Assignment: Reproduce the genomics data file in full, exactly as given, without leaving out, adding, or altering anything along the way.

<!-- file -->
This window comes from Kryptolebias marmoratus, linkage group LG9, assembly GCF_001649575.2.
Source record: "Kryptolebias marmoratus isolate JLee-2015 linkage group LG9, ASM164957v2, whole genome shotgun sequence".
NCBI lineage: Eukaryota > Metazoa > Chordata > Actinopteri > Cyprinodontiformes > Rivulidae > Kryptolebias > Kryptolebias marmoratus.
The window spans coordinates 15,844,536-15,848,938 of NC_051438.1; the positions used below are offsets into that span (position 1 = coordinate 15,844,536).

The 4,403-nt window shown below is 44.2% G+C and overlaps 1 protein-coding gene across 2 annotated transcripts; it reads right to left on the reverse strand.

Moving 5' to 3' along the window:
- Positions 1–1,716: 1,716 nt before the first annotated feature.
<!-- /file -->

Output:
This window comes from Kryptolebias marmoratus, linkage group LG9, assembly GCF_001649575.2.
Source record: "Kryptolebias marmoratus isolate JLee-2015 linkage group LG9, ASM164957v2, whole genome shotgun sequence".
NCBI lineage: Eukaryota > Metazoa > Chordata > Actinopteri > Cyprinodontiformes > Rivulidae > Kryptolebias > Kryptolebias marmoratus.
The window spans coordinates 15,844,536-15,848,938 of NC_051438.1; the positions used below are offsets into that span (position 1 = coordinate 15,844,536).

The 4,403-nt window shown below is 44.2% G+C and overlaps 1 protein-coding gene across 2 annotated transcripts; it reads right to left on the reverse strand.

Moving 5' to 3' along the window:
- Positions 1–1,716: 1,716 nt before the first annotated feature.